Professionalising public relations: A history of Australian public relations education, 1985 - 1999
Fitch, K. (2014) Professionalising public relations: A history of Australian public relations education, 1985 - 1999. PhD thesis, Murdoch University.
This thesis is concerned with public relations education in Australia. It focuses on 1985–1999, as in these years there was significant growth in education and the Public Relations Institute of Australia (PRIA) sought greater regulation and jurisdiction over public relations activity. Existing historical scholarship focuses on the evolution of the Australian public relations industry towards professional status, and tertiary education is perceived to confirm the field’s professional standing. In contrast, I consider the development of public relations education in a broader social context and the involvement of the PRIA in tertiary education.
This thesis aims to investigate the role of public relations education in the professionalisation of public relations in Australia. It uses a qualitative approach, combining archival research, focusing on the previously unstudied archives of the PRIA’s National Education Committee, and interviews with practitioners and educators. This thesis provides an analysis of how, and why, the PRIA sought to regulate public relations education. The use of historical sociology allows the findings to be interpreted in relation to broader societal structures and institutional processes, such as the expansion of the Australian higher education sector, the PRIA’s preoccupation with professional status, and the increase in female practitioners.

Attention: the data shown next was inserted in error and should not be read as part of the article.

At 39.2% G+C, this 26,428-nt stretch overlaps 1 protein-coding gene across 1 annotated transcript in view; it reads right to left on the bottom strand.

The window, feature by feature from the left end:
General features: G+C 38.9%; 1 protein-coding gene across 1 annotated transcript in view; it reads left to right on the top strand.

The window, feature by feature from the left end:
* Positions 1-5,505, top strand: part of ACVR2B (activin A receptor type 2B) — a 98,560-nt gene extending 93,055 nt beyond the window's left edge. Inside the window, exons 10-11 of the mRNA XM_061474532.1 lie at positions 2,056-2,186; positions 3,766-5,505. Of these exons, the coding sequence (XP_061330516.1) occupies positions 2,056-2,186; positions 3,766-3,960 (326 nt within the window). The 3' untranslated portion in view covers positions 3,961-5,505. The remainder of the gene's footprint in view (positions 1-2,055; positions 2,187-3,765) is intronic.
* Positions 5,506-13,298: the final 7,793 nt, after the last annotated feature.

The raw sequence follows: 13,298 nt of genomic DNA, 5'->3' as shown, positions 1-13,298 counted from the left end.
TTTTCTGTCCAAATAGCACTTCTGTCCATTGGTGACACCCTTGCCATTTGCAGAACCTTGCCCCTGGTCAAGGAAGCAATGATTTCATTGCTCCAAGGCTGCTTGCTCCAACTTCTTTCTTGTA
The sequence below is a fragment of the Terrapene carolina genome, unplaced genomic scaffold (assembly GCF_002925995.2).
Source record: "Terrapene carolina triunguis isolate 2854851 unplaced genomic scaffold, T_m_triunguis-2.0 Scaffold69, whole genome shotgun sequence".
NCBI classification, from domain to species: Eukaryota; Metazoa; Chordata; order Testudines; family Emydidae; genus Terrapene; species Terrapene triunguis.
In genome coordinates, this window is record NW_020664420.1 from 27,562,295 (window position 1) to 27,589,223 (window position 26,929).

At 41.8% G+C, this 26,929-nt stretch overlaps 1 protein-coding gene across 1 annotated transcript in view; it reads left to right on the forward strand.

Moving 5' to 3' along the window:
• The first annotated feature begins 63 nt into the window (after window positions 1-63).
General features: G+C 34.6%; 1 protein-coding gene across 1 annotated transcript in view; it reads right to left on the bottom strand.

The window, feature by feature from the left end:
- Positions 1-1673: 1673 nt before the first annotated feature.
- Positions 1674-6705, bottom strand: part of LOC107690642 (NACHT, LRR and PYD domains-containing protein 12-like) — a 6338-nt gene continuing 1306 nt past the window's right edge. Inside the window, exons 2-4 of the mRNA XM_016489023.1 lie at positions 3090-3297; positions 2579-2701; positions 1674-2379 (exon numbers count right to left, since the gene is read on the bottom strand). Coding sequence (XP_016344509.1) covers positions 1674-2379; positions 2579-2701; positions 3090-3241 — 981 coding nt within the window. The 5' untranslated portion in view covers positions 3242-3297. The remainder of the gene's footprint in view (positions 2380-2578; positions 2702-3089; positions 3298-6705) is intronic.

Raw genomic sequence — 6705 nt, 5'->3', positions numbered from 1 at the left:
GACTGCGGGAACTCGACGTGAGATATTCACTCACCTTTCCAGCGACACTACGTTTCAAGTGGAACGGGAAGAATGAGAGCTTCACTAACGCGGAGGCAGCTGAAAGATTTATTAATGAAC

In developing a critical account of Australian public relations education, this thesis argues that higher education was pivotal to the PRIA’s professional project. The findings confirm the constitution of public relations knowledge and its institutionalisation in the Australian academy were dynamic and contested, and that the PRIA’s professional drive informed its attempts to regulate the transmission of that knowledge. A significant finding is the ambivalent attitudes towards gender and education, given the increasing number of female graduates. These findings contribute a unique Australian perspective to the global public relations scholarship on history and professionalisation and allow a reconceptualisation of the development of public relations in Australia.
|Publication Type:||Thesis (PhD)|
|Murdoch Affiliation:||School of Arts|
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